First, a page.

MSP News: No evidence that adding more technology to classrooms improves student learning

Computers in Education Again - Anything New Under the Sun?

By Brian Drayton, MSP News

The MSP News last week noted that the new OECD report on “students, computers and learning” has been added to the MSPnet library. It has received only a little coverage in this country; I first came across it through the BBC news website, which had a fairly full story about it. It is worth reading at least the executive summary, if you’re interested in technology in education. The long and the short of it is that, using the PISA scores as a guide, there is no evidence that adding more technology in the classroom (whether in terms of student/computer ratios, or Internet connectivity, or other ways of “adding”) has improved student learning in any of the ways that it’s been assumed that they would. Indeed, one provocative finding is that “in countries where it is less common for students to use the Internet at school for school work, students’ performance in reading improved more rapidly than in countries where such use is more common, on average.” (pg 146).

More generally, positive impact on students tends to show a “hill-shaped” pattern: Low use or access, is associated with less improvement in reading, math or other of the measured skills; moderate use is associated with moderate improvement; high use is associated with poorer results. (This is reminiscent of patterns seen in many ecological settings, where an increase in a resource or disturbance like grazing may be associated with increases in some measure such as species richness up to a point, beyond which the positive trends are reversed).

The outcomes of this study should not be a surprise, on the basis of research on (or personal experience of) large-scale ed tech. In some cases, with some teachers, and under certain conditions, technology can offer real and exciting benefits. Such benefits are not automatic, and are not associated with the technology alone (separate from systemic factors inside and outside the classroom). The people who talk in the jargon of “socio-technical” systems have it about right.

Larry Cuban, in a trenchant blog post about this study, points out that as the evidence of the complex relationship between ed tech and learning becomes clear, and the glib assumptions that more technology will be “the answer” to “world class education,” advocates more and more often fall back on the argument that schools have to be high tech, and therefore school life has to be cast in a technology rich mold, for utilitarian, “workforce” reasons. Or else we hear that schools have to be high tech because the world is high tech. The BBC article on the OECD study says:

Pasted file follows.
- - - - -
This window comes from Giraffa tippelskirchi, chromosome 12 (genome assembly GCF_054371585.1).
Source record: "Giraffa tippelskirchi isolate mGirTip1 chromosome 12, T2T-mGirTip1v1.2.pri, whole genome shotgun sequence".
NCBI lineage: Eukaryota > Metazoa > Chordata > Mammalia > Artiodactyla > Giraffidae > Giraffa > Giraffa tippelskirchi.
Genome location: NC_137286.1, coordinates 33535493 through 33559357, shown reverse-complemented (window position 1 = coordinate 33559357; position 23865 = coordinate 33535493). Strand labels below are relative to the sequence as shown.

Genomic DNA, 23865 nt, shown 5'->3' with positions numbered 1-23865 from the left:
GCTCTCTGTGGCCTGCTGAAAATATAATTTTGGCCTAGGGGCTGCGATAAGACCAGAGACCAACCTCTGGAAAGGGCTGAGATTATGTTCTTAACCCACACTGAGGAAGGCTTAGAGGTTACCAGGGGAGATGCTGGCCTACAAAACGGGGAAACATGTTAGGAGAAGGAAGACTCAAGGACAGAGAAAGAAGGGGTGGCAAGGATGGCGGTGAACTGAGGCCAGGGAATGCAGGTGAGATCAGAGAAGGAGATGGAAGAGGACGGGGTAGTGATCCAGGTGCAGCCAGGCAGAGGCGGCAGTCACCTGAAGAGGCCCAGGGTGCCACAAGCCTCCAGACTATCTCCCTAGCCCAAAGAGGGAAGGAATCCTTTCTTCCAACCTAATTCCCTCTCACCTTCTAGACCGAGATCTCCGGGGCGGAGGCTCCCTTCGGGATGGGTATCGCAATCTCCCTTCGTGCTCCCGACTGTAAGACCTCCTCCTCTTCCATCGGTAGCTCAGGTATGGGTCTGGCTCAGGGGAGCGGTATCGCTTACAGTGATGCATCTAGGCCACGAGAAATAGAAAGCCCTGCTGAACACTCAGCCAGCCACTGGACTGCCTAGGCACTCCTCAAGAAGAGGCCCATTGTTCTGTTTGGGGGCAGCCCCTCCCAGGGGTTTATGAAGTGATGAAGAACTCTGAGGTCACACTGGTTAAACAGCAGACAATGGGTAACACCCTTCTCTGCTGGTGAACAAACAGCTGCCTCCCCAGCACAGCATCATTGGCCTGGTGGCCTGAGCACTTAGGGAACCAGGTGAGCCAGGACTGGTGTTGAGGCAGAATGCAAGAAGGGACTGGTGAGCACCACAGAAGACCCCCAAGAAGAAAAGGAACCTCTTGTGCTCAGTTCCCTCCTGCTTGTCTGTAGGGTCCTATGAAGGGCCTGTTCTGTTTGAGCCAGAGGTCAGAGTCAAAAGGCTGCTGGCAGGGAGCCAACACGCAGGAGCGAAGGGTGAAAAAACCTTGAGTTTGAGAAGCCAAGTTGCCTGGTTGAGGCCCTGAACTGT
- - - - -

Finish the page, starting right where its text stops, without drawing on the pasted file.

Mark Chambers, chief executive of Naace, the body supporting the use of computers in schools, said it was unrealistic to think schools should reduce their use of technology. “It is endemic in society now, at home young people will be using technology, there’s no way that we should take technology out of schools, schools should be leading not following.”

Yet technology is expensive to install, expensive to maintain, and expensive in time and talent (and money) for educators to incorporate into effective practice. I have seen it done very well, but it’s not easy, and requires a systemic dedication beyond the classroom and judicious choices administrators, teachers, parents, and every other participant in the school ecosystem. Voices of urgency about the adoption of ed tech tend to have economic or “market” accents. “Innovation” and “technology” are rarely far apart in their discourse, and that implies necessarily “purchasing.” Joanne Weiss, a top advisor to Ed. Secretary Duncan, wrote in the Harvard Business Review(h/t to Diane Ravitch for this reference):

One of the most poignant summaries of the market for innovative technology solutions in education is that it is forever in its infancy… large urban and suburban districts… are notoriously weak consumers…. If we can match highly-effective educators with great entrepreneurs and if we can direct smart capital towards these projects, the market for technological innovation might just spurt from infancy into adolescence.

Weiss of course writes about the need for research to establish which innovations (=technologies = products) are effective, but the educational concern is cast in market language, as so much of the coverage of the “education industry.”

Larry Cuban has a follow-on blog post, which wonders why there has been so little press about the OECD report, at least in this country (some of his commenters tell us that on the continent there’s been more). At bottom, the role of technology in education (I do not say “education reform,” that other industrial project) is complex, contingent, uncertain. We cannot evaluate as fast as designers can design, nor marketers market, nor installers install. Inquiry, education-as-inquiry, inquiry about education, has to travel at a different tempo the tempo of teaching and learning, which has its own integrity.